Staff Editorial: Film does feminism wrong
Feminism is hard.
It’s had a bit of a rough time with branding. But most of all, it’s just super complicated. Everyone has their own idea of what’s right, what’s “true” feminism. The idea of feminism has evolved over time, from first legal, then economic, then social issues taking the forefront of each generation.
So what makes a character feminist?
Does it mean that she has to be a fighter – a crime-fighting, cape wearing karate master? Nope! These are often the most obvious, but least dynamic feminist characters. Just like male characters aren’t very interesting if all they’re doing is punching the bad guys in the face, female characters whose only trait is fighting well are also pretty boring. More than that, this can feed into the idea that women have to masculine to be strong. The tomboys, the ones who wear flannel and work boots, who solve their problems with their fists and drink are characters assuming stereotypically male traits. By placing these traits on the foreground of our idea of feminist characters, we are also unintentionally assuming the opposite is true — that traditionally feminine characteristics, like wearing makeup and dresses, are signs of weakness. This is a huge problem, as no matter how hard we try, we’re never going to be able to completely eliminate the association in our minds between feminine traits and feminine people. If femininity is a sign of weakness, then where does that leave those people?
Does a feminist character have to always be smarter than her male counterparts? Of course not! In fact, this idea can lead to another sexist stereotype in movies — the killjoy. Particularly in male-driven comedies, women (especially romantic interests) are the people who are there to shut down anything they see as “immature.” Often this leads to the main (male) character growing up and learning to act more like an adult, but this woman also has to learn to accept the antics in her one true love. In fact, putting women in situations where they’re the dumb ones can often be very unusual — depending on how you do it. If she’s just a little ditzy? Only ever talks about boys and clothes? It’s going to be very hard to make that work. But what if the woman is the one who can’t get her mind out of the gutter? How often do you see a woman as the clumsy, comic-relief character — not in a quirky, omg-look-how-cute-I-am way, but in an ugly, messy, I-don’t-have-my-life-together kind of way?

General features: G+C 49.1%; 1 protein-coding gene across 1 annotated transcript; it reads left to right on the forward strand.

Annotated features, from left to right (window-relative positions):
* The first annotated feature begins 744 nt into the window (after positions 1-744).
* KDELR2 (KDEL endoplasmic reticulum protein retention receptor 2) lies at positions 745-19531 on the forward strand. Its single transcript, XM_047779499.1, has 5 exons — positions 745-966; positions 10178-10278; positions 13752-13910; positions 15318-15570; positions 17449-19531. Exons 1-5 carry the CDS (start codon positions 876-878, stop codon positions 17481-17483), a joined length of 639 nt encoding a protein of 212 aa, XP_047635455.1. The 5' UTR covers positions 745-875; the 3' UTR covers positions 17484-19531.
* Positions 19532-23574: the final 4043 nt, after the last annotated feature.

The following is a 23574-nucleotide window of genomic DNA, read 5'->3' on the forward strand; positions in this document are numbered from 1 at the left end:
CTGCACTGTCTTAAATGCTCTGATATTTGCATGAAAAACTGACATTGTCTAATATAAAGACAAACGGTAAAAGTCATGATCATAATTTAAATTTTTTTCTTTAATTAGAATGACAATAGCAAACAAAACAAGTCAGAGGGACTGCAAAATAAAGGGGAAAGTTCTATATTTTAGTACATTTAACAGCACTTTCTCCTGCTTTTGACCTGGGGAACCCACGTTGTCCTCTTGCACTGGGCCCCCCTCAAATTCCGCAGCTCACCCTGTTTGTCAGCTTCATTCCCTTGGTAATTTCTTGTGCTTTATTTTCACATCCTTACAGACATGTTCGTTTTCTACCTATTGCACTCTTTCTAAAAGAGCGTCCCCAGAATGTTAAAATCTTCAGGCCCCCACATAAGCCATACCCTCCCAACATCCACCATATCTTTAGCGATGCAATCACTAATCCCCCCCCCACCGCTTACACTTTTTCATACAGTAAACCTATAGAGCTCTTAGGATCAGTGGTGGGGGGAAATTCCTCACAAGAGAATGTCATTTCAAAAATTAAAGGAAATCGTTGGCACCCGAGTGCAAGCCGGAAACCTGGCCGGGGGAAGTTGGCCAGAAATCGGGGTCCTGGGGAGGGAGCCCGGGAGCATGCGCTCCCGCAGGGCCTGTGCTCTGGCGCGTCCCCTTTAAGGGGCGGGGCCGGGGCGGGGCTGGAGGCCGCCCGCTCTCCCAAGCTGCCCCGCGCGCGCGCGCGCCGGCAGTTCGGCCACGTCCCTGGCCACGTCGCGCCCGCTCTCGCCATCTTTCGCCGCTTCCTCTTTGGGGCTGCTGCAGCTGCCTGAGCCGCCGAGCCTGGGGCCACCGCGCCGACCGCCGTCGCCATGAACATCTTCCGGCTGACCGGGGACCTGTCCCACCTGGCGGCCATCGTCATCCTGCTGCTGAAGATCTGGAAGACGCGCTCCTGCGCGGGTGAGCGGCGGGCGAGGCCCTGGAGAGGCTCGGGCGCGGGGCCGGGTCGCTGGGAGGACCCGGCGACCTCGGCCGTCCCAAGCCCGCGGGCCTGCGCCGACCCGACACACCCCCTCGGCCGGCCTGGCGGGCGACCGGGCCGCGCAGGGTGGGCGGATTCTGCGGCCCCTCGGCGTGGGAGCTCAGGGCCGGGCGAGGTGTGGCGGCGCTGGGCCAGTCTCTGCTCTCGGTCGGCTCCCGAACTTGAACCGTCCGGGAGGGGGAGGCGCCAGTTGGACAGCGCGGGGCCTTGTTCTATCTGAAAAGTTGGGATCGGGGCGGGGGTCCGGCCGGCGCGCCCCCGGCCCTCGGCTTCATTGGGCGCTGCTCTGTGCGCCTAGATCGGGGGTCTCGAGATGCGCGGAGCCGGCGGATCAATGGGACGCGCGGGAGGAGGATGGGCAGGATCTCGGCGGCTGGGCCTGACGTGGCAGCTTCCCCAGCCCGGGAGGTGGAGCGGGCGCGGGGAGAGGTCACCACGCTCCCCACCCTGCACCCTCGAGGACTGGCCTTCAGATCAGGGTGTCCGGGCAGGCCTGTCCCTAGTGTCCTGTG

Can a feminist character ever be pretty? Yes! Can that be her only character trait? Well, maybe, maybe not. The field of sexuality is perhaps one of the most difficult for filmmakers to navigate. No, not all women should be going to clubs every night, wearing crop tops and five inch heels. But they also shouldn’t all be sitting at home all day, wearing baggy sweatshirts and glasses, waiting to be told that they’re beautiful just the way they are. So honestly? It depends. The character’s style and life choices are going to change based on what the situation demands. But no matter what it is, she should own it — she should. She shouldn’t be dressing up because it makes her boyfriend happy — she should be dressing up because it makes her happy. She shouldn’t be staying in just because she’s gotten out of a bad breakup and has sworn off men forever — she should be staying in because she wants to. Just like every aspect of every female character, the need that she fills will fit the role she has in the movie. Feminism doesn’t mean every woman has to be the same.
Feminism means different things for different people. Feminism changes depending on what the situation demands. Something that’s feminist for a white character can be vastly different from what’s feminist for a black character. For instance, black women in film face problems with being hypermasculinized far more often than white women. So a black woman who wears lipstick and has long hair? That can be far more groundbreaking than if a white woman were in the same circumstance. And a black woman facing her problems with the support of family and friends behind her can break just as many barrier than a white woman facing her problems alone.
So, we ask again: what is a feminist character? The idea alone is full of so many contradictions and qualifications we can’t easily answer it in one lone editorial. But we can argue this: movies are made to reflect real life. So what are women like in real life? And here’s where we reach our answer.
Women are different.
Every single woman is different. Some wear makeup. Some don’t. Some want to be stay-at-home moms and raise a family in suburbia — some want to become doctors or lawyers and never get married. And most fall somewhere in the middle. So wouldn’t it make sense to have movie characters like that? Showcasing women for who they are rather than shoving us all into an outdated stereotype is what we want to see—that’s representation.